BORIS Theses

BORIS Theses
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Innovative concepts in luxury marketing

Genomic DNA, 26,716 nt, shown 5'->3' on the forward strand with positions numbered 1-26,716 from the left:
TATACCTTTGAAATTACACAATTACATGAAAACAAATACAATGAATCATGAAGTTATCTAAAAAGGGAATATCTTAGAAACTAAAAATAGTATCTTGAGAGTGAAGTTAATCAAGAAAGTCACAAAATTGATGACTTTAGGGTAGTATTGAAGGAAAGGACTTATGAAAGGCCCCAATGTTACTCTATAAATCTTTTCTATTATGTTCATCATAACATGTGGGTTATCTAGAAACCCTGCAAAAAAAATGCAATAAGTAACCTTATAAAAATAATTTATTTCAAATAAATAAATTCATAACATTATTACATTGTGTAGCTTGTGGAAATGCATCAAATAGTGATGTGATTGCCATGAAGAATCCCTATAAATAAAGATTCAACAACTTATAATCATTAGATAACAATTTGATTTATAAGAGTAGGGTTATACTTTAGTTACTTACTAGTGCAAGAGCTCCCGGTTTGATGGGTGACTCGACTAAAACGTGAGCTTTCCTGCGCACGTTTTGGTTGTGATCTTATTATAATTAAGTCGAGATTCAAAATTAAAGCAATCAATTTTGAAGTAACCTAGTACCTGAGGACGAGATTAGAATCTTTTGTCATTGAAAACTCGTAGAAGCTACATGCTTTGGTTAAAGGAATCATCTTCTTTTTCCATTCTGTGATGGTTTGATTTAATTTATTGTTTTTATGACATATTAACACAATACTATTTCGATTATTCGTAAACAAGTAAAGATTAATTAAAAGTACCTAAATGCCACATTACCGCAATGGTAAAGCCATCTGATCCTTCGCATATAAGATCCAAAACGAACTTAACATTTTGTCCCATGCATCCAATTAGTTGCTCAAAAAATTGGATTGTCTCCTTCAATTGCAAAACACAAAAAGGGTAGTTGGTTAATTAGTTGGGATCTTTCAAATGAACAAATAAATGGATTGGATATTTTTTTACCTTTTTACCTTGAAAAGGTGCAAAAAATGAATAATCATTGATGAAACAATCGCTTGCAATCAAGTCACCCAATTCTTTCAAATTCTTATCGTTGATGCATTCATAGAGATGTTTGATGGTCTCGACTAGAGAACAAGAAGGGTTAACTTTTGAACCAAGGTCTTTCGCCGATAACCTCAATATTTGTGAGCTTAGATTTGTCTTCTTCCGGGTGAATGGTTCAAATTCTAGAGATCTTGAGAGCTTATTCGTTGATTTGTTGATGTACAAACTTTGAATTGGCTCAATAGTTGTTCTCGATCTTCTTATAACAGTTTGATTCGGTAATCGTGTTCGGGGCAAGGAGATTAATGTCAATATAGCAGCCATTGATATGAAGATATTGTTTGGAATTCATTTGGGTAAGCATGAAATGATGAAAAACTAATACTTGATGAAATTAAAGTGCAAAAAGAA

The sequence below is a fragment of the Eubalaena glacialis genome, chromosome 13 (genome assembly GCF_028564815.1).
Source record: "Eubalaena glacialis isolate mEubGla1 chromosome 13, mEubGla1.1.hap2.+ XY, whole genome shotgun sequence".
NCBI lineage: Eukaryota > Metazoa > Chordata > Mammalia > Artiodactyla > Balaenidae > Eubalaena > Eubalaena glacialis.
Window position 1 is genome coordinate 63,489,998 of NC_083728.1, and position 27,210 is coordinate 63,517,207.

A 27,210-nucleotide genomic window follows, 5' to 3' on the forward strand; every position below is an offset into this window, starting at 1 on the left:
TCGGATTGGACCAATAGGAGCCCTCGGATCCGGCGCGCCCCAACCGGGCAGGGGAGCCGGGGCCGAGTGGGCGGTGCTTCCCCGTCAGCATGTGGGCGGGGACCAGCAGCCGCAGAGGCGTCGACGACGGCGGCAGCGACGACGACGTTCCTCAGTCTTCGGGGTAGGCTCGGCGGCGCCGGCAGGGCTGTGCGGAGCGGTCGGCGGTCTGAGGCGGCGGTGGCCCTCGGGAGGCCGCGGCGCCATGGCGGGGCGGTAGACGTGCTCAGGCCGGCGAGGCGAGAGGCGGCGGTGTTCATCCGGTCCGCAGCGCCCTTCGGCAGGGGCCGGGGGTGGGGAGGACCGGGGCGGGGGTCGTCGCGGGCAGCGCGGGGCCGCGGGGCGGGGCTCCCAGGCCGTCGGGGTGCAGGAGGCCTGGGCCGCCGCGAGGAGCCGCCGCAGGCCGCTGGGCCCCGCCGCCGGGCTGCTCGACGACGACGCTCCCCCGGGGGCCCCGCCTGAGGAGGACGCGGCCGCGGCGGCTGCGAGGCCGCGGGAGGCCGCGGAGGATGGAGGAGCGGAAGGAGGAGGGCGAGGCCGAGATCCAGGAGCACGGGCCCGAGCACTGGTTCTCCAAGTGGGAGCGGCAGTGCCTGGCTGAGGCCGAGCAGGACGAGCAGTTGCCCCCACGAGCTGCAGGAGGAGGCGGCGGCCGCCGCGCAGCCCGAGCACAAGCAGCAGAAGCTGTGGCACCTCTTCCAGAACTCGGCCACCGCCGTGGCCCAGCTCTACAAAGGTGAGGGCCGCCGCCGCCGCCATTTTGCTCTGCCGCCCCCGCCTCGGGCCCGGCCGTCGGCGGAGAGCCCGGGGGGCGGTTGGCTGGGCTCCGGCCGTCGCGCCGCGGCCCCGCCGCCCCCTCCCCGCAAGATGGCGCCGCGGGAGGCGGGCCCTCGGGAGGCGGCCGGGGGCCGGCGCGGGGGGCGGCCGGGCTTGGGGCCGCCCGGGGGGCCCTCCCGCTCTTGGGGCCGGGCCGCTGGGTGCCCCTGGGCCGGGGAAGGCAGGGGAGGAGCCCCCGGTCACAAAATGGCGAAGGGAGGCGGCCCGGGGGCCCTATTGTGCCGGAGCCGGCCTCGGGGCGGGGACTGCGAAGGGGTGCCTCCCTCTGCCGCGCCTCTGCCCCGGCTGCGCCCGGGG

Erkhova, Daria (2018). Innovative concepts in luxury marketing. (Thesis). Universität Bern, Bern